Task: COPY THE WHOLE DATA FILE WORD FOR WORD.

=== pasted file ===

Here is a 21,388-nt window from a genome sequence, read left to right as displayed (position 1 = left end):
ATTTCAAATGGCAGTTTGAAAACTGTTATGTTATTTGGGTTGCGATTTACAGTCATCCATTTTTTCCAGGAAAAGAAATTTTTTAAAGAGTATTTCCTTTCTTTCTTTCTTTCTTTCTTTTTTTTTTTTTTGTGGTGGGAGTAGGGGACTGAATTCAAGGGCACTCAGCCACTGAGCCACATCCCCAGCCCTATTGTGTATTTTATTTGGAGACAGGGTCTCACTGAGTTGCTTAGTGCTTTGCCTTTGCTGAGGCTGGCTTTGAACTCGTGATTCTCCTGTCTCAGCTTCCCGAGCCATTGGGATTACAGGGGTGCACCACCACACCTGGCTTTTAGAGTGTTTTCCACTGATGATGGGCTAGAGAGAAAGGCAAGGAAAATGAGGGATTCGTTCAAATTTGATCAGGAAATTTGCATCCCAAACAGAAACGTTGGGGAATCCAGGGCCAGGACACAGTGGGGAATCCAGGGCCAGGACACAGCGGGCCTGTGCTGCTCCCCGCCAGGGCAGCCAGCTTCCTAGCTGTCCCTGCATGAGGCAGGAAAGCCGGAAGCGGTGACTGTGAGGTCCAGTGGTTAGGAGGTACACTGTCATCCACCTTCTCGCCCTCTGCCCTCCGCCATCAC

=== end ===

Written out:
Here is a 21,388-nt window from a genome sequence, read left to right as displayed (position 1 = left end):
ATTTCAAATGGCAGTTTGAAAACTGTTATGTTATTTGGGTTGCGATTTACAGTCATCCATTTTTTCCAGGAAAAGAAATTTTTTAAAGAGTATTTCCTTTCTTTCTTTCTTTCTTTCTTTTTTTTTTTTTTGTGGTGGGAGTAGGGGACTGAATTCAAGGGCACTCAGCCACTGAGCCACATCCCCAGCCCTATTGTGTATTTTATTTGGAGACAGGGTCTCACTGAGTTGCTTAGTGCTTTGCCTTTGCTGAGGCTGGCTTTGAACTCGTGATTCTCCTGTCTCAGCTTCCCGAGCCATTGGGATTACAGGGGTGCACCACCACACCTGGCTTTTAGAGTGTTTTCCACTGATGATGGGCTAGAGAGAAAGGCAAGGAAAATGAGGGATTCGTTCAAATTTGATCAGGAAATTTGCATCCCAAACAGAAACGTTGGGGAATCCAGGGCCAGGACACAGTGGGGAATCCAGGGCCAGGACACAGCGGGCCTGTGCTGCTCCCCGCCAGGGCAGCCAGCTTCCTAGCTGTCCCTGCATGAGGCAGGAAAGCCGGAAGCGGTGACTGTGAGGTCCAGTGGTTAGGAGGTACACTGTCATCCACCTTCTCGCCCTCTGCCCTCCGCCATCAC